Di Inferi

"gods below." The Roman deities of the underworld, in contradistinction from those of heaven, or from the Olympian gods. They were honored with the Ludi Tauri quinquennales, games which took place every five years on June 25 and 26 and which were held at the Circus Flaminius in Rome. The games were, according to legend, instituted to placate the gods of the underworld who were held responsible for sending a plague during the reign of Tarquinius Superbus (534-510 BCE).

In Greek the Inferi are designated by the terms οἱ κάτω, οἱ χθὸνιοι, οἱ ὑπὸ γαῖαν, οἱ ἔνερθε, or οἱ ὑπένερθε Δεοὶ; whereas the gods of heaven, Superi, are termed οἱ ἄνω, ὕπατοι and οὐράνιοι. But the word inferi is still more frequently used to designate the dead, in contradistinction from those living upon the earth;1 so that apud inferos is equivalent to "in Hades," or "in the lower world." The Inferi therefore comprise all the inhabitants of the lower world, the gods, viz. Aides or Pluton, his wife Persephone, the Erinyes, and others, as well as the souls of departed men.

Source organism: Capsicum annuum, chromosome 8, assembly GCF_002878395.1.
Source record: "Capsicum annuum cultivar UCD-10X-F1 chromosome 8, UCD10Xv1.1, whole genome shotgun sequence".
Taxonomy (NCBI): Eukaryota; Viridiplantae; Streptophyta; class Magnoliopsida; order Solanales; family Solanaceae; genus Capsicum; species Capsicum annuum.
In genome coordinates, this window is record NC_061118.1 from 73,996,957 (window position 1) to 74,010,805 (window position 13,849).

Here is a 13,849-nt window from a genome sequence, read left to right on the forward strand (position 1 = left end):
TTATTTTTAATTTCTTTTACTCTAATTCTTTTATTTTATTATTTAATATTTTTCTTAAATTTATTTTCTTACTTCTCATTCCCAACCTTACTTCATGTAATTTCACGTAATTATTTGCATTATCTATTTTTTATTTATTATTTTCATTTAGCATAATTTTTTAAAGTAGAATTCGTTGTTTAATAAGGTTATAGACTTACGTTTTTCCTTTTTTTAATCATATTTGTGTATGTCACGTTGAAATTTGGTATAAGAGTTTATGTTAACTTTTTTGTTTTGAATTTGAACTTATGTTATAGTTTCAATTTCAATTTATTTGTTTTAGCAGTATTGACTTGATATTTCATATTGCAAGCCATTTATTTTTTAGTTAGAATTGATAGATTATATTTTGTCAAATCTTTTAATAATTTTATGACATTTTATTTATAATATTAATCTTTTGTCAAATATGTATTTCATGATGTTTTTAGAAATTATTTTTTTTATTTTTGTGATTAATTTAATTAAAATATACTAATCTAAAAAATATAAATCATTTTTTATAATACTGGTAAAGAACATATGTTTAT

1. Apuleius. De Magia, p. 69.


  • Bartelink, Dr. G.J.M. (1988). Prisma van de mythologie. Utrecht: Het Spectrum.

This article incorporates text from Dictionary of Greek and Roman Biography and Mythology (1870) by William Smith, which is in the public domain.